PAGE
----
At the same moment the door opened, and Hans appeared.
"Fräulein," said he, "it is Count Karl von Freyberg."
"Ah!" cried Helen, "I knew it! Where is he? What is he doing?"
"He is below in the dining-room, where he is asking Madame von Beling's permission to pay his respects, to you."
"Do you recognize the gentleman in that?" asked Count Monte Nuovo. "Another man would not even have asked for your grandmother, but have flown straight to you."
"And I could have pardoned him." Then, in a louder voice. "Karl, dear Karl!" she said. "This way!"
Karl came in and threw himself into Helen's arms, who pressed him to her breast. Then, looking round him, he saw Count Monte Nuovo, and held out his hand to him.
"Excuse me, count," said he, "for not having seen you before; but you will readily understand that I had eyes for none but her. Is not Helen as beautiful as I told you, count?"
"More beautiful," replied he.
"Oh! dear, dear Helen," cried Karl, falling on his knees and kissing her hands.
Count Monte Nuovo began to laugh.
"My dear Karl," said he, "I arrived here an hour ago; I asked to be quartered at Madame von Beling's, in order to be able to carry out my commission. It was done as you knocked. I have nothing more to do here. If I have forgotten anything, here you are, and you can supply it. Fräulein, may I have the honour of kissing your hand?"
Helen held out her hand, looking at Karl as if for his permission, which he gave with a nod. The count kissed Helen's hand, then that of his friend, and went out.
The lovers gave a sigh of relief. Fate gave them, amid all the reverses of their political fortunes, one of those rare moments which she grants to those whom she favours most.
The news from the north was only too true. But all hope was not lost in Vienna. The emperor, the Imperial Family, and the Treasury had retired to Pest, and a desperate resistance was being prepared. On the other hand, the cession of Venice to Italy gave liberty to a hundred and sixty thousand men, as a reinforcement to the army in the north. It only remained to revive the spirits of the soldiers by a victory, and it was hoped that Count Alexander of Hesse would gain that victory. The battle would take place in all probability in the outskirts of Frankfort. This is why Karl had chosen to serve in the Prince of Hesse's army, and in Count Monte Nuovo's brigade. There at least, he was sure that he should see fighting. A second cousin of the Emperor Francis Joseph, brave and courageous, he had every interest in risking his life for the House of Austria, to which he belonged.
Helen devoured Karl with her eyes. His dress was that which she had seen him wear every day when she met him going or returning from the hunt; but, without one being able to be precise about it, there was something more warlike about him; his expression was—somewhat more severe. One felt that he was conscious of danger at hand, and in meeting it like a man he met it as one who clung to life, yet who above his life put honour.
During this time, Earl's little troop, whose second in command was Benedict, bivouacked a hundred paces from the railway station, just under the Burgomaster Fellner's windows. Not that they had anything to complain of from the authorities. Karl had sold one of his estates, and each of his men received a shilling every day for food. Each man was armed with a good carbine, rifle-barrelled and able, like a quick-firing gun, to fire eight or ten shots a minute. Each man also carried a hundred cartridges, and, in consequence, the hundred men could fire ten thousand shots. The two leaders carried double-barrelled carbines.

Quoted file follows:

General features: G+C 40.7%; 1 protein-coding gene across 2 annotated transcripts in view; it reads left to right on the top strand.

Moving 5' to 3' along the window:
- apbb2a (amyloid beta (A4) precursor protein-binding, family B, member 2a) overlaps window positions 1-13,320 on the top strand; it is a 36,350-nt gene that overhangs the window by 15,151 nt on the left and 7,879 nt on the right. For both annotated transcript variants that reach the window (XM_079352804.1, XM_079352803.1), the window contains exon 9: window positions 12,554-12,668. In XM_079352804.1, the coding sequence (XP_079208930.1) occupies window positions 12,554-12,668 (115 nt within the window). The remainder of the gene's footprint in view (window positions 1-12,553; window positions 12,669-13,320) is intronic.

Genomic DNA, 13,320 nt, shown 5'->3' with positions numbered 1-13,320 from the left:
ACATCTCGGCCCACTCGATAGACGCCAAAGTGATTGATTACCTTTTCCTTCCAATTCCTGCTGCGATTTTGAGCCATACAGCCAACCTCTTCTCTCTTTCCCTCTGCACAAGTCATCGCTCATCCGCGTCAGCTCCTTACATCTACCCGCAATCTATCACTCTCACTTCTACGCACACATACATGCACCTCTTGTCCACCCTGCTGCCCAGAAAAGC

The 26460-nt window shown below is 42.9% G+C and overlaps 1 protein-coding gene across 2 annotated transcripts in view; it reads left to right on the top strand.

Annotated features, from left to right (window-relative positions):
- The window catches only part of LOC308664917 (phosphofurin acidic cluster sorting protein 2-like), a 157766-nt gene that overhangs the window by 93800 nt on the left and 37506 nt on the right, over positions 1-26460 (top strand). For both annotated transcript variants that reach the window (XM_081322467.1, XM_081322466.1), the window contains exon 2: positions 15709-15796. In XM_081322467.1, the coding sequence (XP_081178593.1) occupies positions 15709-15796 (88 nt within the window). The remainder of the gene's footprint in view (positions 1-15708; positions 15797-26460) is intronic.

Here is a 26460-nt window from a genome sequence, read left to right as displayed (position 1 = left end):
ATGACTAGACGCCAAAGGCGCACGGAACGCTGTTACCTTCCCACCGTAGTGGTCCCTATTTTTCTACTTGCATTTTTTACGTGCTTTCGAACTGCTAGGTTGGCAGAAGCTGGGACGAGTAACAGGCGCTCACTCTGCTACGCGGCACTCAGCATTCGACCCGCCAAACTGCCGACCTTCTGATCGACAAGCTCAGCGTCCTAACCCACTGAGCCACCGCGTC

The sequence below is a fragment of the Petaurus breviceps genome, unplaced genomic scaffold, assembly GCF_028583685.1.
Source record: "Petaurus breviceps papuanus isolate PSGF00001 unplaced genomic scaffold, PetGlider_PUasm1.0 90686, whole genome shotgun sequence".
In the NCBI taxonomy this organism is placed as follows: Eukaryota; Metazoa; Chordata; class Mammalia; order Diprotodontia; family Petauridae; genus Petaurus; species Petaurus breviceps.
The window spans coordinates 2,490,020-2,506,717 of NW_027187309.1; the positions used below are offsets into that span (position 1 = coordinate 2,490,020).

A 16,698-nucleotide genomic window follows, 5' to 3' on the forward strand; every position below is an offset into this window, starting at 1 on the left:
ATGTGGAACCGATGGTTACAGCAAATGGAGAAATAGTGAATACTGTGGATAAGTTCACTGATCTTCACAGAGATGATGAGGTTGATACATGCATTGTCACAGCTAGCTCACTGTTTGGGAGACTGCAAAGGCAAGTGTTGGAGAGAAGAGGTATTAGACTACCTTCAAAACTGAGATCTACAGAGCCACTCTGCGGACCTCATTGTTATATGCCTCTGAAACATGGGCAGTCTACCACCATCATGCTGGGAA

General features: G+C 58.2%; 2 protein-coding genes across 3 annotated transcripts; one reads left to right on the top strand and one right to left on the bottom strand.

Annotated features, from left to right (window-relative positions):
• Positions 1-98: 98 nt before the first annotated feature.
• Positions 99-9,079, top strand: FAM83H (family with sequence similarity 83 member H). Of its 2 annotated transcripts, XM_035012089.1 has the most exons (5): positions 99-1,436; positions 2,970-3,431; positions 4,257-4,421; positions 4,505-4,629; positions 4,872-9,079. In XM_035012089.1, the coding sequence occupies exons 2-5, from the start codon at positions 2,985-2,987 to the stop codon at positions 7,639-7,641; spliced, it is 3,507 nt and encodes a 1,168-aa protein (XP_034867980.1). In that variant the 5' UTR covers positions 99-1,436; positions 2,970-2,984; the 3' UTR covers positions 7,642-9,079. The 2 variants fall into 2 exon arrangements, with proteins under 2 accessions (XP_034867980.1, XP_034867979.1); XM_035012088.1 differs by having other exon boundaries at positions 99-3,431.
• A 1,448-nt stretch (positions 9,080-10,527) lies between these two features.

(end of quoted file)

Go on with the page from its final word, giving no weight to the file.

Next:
The burgomaster returning to the Hôtel de Ville, found in front of his door the little detachment dressed in an unknown uniform. He stopped with that naïve bourgeois curiosity which we call flânerie. After staring at the soldiers he went on to their leader before whom he stopped, not only with simple curiosity but astonishment. It seemed to him that the face of the leader was not entirely unknown to him.
And in fact, the officer, smiling, asked in excellent German:
"May I enquire after Burgomaster Fellner's health?"
"Ah! heavens and earth!" cried the burgomaster, "I was not mistaken. It is M. Benedict Turpin!"
"Bravo! I told you that your memory was unusually well developed. It must be so to recognize me in this costume."
"But you have become a soldier?"
"An officer! I beg your pardon."
"Yes, an amateur officer."
"Come up to my house; you must be in need of refreshment, and your men are thirsty. Aren't you, my friends?"
The men laughed.
"We are always more or less thirsty," one of them replied.
"Very well, I will send twenty-five bottles of wine and beer down to you," said the burgomaster. "Come in, M. Benedict!"
"Remember that my eye is upon you from the window," said Benedict, "and be careful."
"Be easy in your mind, captain," replied he who had spoken before.
"Madame Fellner," said the burgomaster on entering, "here is a captain of volunteers who is quartered on us. We must give him a worthy reception."
Madame Fellner, who was doing worsted work, raised her head and looked at her guest. An expression resembling her husband's passed over her face.
"Oh! it is surprising, my dear!" she cried, "how like this gentleman is to a young French painter...."
"There!" said Fellner, "there is no need to keep your incognito. Pay your respects to my wife, my dear Benedict; you are recognized."
Benedict held out his hand to Madame Fellner. As for the burgomaster, a slave to his promise, he looked out amongst a bunch of keys that of the cellar, and went down to choose the wine in which he wished Benedict's men to drink his health. A few minutes after, shouts of "Long live the burgomaster!" told that his wine was found to be of good quality.